Kunitake Kume (August 19, 1839 – February 24, 1931) was brought on the Iwakura Mission as a man of many talents, and as such served many roles. He was the private secretary to Tomomi Iwakura, editor of the delegates’ travelog, and official reporter of the journey. During the two-year long journey, Kume interviewed thousands of locals with help from interpreter Yoshinari Hatakeyama. Using these interviews and his own observations, Kume compiled texts on statistics, geography, and history. His official report to the Japanese government, entitled “Tokumei Zenken Taishi Beio Kairan Jikki” (A True Account of the Ambassador Extraordinary & Plenipotentiary’s Journey of Observation Through the United States of America and Europe) was compiled into five volumes in 1878. While it was an official publication, Kume included many of his personal thoughts that did not necessarily reflect the attitudes of the delegation. Nevertheless, it was well received by both the government and public, and he was promoted to the rank of officer with the Grand Council of the State.
Genichiro Fukuchi (May 13, 1841 – January 4, 1906) was a journalist and statesman of the Meiji period. He traveled Europe in 1861 and 1865 before joining the Iwakura Mission in 1872. After returning from his travels, Fukuchi worked as the chief editor of Tokyo Nichinichi Shinbun, and later helped develop modern theater in Japan.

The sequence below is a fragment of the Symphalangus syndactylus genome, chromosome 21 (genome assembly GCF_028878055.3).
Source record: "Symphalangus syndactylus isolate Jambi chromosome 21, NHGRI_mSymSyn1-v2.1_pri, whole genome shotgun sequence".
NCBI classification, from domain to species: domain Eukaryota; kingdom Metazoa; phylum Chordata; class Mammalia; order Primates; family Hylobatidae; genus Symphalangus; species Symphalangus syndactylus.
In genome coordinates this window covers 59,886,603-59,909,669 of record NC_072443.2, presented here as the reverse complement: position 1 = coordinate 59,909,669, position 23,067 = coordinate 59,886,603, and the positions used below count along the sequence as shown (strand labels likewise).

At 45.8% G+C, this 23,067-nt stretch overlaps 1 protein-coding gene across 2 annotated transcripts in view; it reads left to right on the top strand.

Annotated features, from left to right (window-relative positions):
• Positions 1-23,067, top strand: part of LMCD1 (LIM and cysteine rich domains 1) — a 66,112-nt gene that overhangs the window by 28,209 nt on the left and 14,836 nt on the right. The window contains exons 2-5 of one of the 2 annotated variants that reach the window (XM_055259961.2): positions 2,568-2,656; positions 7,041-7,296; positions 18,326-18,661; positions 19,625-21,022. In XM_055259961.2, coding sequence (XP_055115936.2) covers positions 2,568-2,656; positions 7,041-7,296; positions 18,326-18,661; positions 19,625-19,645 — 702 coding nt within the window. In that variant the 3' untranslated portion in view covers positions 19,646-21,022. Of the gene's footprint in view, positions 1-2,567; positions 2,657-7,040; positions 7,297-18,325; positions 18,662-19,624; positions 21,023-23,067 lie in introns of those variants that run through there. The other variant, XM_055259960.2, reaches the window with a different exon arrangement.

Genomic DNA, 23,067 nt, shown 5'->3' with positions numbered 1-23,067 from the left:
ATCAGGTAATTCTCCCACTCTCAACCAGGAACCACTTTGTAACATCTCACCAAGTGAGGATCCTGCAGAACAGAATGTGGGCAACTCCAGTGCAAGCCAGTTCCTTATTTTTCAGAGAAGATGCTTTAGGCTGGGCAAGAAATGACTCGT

Tadasu Hayashi (11 April 1850 – 10 July 1913) was a diplomat and briefly a Foreign Minister for the Meiji government. Upon his return from the Iwakura Mission, he set up the Imperial College of Engineering, and brokered the signing of the 1902 Anglo-Japanese Alliance between Britain and Japan. Hayashi later served as the Minister of Foreign Affairs and the Minister of Communications and Transportation.
COMPLETE LIST OF MEMBERS (46)
Ambassador Extraordinary and Plenipotentiary
- Tomomi Iwakura
- Takayoshi Kido (formerly known as Kogorō Katsura)
- Toshimichi Ōkubo
- Hirobumi Itō
- Masuka Yamaguchi (also known as Naoyoshi Yamaguchi)
- Taiichi Tanabe
- Noriyuki Ga (also known as Reishi Ga)
- Genichirō Fukuchi
- Hiromoto Watanabe (also known Kouki Watanabe)
- Seiji Komatsu
- Touzaburō Hayashi
- Keijirō Nagano
- Kandō Kawaji
- Tarō Andō
- Masatsune Ikeda (also known Kanji Ikeda)
- Kunitake Kume
- Nobuyoshi Nakayama (also known Nobuaki Nakayama)
- Tadakatsu Utsumi
- Yasushi Nomura
- Yasunaka Itsutsuji
- Mitsuaki Tanaka
- Mitchitomi Higashikuze
- Akiyoshi Yamada
- Takayuki Sasaki
- Fujimaro Tanaka
- Tameyoshi Hida
- Shinpachi Murata
- Kimimasa Yuri (also known as Kōsei Yuri)
- Ichidō Harada (also known Kazumichi Ichidō)
- Sensai Nagayo
- Yasukazu Yasuba
- Norikazu Wakayama
- Abe Hisomu
- Morikata Oki
- Nobuyasu Tomita
- Kazunari Sugyama
- Nagamasa Yoshio
- Nagamoto Nakajima (also known as Norimoto Nakajima or Eigen Nakajima)
- Yasuzō Kondō (also known as Chinzō Kondō)
- Warō Imamura (also known as Kazurō Imamura)
- Kimihira Uchimura
- Takatō Ōshima
- Shin Uryū
- Shigetoshi Okauchi
- Nakano Kenmei
- Yoshitada Hiraga
Kume, Kunitake. Japan Rising: The Iwakura Embassy to the USA and Europe, edited by Chushichi Tsuzuki and R. Jules Young. Cambridge: Cambridge University Press, 2009. doi:10.1017/CBO9780511721144.
Tanaka, Akira. Iwakura Shisetsudan No Rekishiteki kenkyū. Iwanami Shoten, 2002.
Nish, Ian. The Iwakura Mission in America and Europe: A New Assessment. Routledge, 2008.
“人名を見る.” －明治150年 インターネット特別展－ 岩倉使節団 ～海を越えた１５０人の軌跡～, 国立公文書館, https://www.jacar.go.jp/iwakura/person/index.html.